Archive for July, 2009

New (version of) close-up font comparer: versus

Friday, July 31st, 2009

versus font comparerToday, I coded up Versus, a close-up font comparer. The original version (somewhat inspired by the documentary Helvetica) was written in straight html and css (with a little php to generate new phrases). The were a lot of problems with that version… Most importantly it only seemed to run on my browsers on my machine (some of the renderings — especially on IE browsers — were quite comical). The new version is all java and runs beautifully in a browser applet on any machine and any browser with java enabled. It also lets you choose fonts to compare from a list of fonts you have access to on your machine. I also included a “full screen page”.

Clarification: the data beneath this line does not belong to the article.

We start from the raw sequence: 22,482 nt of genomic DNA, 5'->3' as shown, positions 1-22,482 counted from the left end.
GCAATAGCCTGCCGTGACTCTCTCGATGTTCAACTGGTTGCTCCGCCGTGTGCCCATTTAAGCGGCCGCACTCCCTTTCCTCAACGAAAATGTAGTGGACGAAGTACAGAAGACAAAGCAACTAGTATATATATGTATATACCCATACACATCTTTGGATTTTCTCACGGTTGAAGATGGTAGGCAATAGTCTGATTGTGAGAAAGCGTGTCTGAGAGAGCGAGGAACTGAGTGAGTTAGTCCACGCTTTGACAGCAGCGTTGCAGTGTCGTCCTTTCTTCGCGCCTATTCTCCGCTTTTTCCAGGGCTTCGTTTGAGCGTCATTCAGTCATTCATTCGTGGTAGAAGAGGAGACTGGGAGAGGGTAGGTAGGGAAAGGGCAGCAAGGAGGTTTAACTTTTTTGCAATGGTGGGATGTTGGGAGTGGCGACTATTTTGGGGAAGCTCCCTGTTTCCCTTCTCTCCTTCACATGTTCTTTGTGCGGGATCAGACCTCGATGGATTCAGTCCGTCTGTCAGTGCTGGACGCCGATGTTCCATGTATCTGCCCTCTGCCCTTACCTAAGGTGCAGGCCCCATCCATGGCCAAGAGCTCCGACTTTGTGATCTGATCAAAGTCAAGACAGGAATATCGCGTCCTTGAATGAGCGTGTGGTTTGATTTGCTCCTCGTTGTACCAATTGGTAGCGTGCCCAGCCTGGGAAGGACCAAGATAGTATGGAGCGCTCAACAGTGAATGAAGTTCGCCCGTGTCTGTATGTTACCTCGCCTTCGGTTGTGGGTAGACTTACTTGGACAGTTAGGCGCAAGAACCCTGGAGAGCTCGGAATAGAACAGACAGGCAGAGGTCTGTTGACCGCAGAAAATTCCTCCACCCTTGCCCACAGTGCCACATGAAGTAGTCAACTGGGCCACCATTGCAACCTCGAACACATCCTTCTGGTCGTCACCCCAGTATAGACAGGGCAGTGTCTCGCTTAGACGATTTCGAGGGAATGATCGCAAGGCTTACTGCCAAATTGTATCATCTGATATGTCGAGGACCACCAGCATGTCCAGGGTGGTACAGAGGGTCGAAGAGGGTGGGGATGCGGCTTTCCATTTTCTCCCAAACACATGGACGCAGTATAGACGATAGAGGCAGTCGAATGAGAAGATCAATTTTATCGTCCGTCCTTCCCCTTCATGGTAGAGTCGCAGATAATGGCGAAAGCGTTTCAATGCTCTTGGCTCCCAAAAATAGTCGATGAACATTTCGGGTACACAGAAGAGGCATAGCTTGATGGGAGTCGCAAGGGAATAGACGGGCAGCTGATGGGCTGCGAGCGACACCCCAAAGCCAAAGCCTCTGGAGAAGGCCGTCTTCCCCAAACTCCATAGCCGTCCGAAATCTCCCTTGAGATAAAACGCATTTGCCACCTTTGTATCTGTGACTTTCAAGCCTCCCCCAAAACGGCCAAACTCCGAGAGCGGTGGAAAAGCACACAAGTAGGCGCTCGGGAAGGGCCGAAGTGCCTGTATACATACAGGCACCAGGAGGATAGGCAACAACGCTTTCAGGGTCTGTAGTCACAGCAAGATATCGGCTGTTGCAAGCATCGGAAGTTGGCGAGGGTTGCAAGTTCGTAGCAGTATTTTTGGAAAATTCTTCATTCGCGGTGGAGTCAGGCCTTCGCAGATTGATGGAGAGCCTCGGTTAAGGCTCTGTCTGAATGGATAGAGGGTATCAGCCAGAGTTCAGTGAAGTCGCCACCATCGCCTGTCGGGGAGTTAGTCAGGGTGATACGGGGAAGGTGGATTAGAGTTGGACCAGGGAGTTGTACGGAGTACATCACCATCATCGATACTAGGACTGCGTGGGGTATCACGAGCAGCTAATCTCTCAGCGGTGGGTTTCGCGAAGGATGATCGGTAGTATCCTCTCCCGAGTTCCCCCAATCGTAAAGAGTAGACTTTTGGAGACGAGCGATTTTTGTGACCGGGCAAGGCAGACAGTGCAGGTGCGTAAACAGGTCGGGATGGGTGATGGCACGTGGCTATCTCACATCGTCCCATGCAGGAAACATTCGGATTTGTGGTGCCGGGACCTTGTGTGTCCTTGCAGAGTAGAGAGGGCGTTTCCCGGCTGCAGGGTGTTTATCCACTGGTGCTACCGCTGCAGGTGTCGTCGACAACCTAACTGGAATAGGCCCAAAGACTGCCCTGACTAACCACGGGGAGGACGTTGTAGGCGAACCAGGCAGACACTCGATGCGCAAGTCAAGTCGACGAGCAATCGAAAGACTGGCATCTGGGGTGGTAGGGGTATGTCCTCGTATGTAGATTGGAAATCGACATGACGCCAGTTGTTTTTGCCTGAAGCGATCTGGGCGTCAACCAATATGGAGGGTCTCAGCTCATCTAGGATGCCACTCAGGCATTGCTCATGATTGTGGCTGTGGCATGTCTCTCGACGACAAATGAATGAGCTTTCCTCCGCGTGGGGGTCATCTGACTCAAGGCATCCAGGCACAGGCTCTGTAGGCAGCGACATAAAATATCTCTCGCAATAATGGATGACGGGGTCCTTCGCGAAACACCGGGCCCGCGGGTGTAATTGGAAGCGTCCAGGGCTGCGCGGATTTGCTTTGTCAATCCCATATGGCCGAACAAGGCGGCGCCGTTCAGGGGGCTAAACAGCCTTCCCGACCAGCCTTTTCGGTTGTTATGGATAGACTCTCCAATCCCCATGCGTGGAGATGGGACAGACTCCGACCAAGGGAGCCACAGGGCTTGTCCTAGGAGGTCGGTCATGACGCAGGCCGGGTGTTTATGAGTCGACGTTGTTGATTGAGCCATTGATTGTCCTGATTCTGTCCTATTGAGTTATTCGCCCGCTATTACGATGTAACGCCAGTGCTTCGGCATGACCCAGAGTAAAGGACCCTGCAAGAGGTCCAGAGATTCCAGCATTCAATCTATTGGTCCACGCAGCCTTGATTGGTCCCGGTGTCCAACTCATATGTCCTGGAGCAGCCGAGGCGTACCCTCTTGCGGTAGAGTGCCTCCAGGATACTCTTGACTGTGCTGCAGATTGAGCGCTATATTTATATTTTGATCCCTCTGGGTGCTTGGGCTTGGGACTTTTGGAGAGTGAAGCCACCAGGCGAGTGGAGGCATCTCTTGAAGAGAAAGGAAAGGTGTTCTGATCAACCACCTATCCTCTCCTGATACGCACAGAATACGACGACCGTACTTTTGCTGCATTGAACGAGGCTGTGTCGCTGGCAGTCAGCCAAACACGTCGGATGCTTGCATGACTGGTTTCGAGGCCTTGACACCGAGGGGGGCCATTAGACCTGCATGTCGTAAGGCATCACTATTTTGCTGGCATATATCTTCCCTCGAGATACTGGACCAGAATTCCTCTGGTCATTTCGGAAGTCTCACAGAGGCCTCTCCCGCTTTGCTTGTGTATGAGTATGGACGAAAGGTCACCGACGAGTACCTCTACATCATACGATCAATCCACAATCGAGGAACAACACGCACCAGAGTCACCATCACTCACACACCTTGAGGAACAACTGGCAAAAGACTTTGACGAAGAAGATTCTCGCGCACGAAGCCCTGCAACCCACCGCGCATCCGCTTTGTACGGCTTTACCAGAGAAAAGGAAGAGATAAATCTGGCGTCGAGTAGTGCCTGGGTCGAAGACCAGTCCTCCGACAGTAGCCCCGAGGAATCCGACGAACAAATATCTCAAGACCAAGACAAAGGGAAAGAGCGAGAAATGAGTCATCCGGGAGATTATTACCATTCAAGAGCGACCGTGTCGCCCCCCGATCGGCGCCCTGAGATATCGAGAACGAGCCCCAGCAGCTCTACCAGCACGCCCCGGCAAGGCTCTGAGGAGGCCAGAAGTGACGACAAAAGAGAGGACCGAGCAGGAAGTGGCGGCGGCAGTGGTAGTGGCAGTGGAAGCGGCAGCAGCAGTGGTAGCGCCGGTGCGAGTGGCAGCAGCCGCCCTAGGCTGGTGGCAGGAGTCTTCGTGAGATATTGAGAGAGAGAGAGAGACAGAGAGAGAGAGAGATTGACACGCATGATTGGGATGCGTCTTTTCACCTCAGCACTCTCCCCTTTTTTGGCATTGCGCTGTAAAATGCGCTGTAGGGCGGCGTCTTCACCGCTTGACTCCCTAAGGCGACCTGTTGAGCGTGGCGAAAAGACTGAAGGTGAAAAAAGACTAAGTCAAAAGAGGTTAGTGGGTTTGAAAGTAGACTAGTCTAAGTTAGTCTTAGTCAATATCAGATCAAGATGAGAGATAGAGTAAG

Tell me what you think and leave ideas for improvements.

Note: For anyone interested here’s the source code.

Read a single keyboard hit (even arrows and special keys) without echoing, in Ruby

Friday, July 31st, 2009

I’m writing a command line program in ruby which interacts using single keystrokes with out hitting enter/return. Using system calls to stty I’ve been able to disable echoing (so the key you press isn’t displayed on the screen) and enable raw buffering (so you don’t have to hit enter/^D after the key to make it register into STDIN). Using this with STDIN.getc works fine for all keys on the keyboard that have single character equivalents: letters, numbers, punctuation, symbols, and white space (oddly enough it does work for the ESCAPE key, but more on that one later). This method does not work for special keys like the arrows or control keys (as in ^X or CNTRL+X) because those keys all register as a string of characters, not just a single character.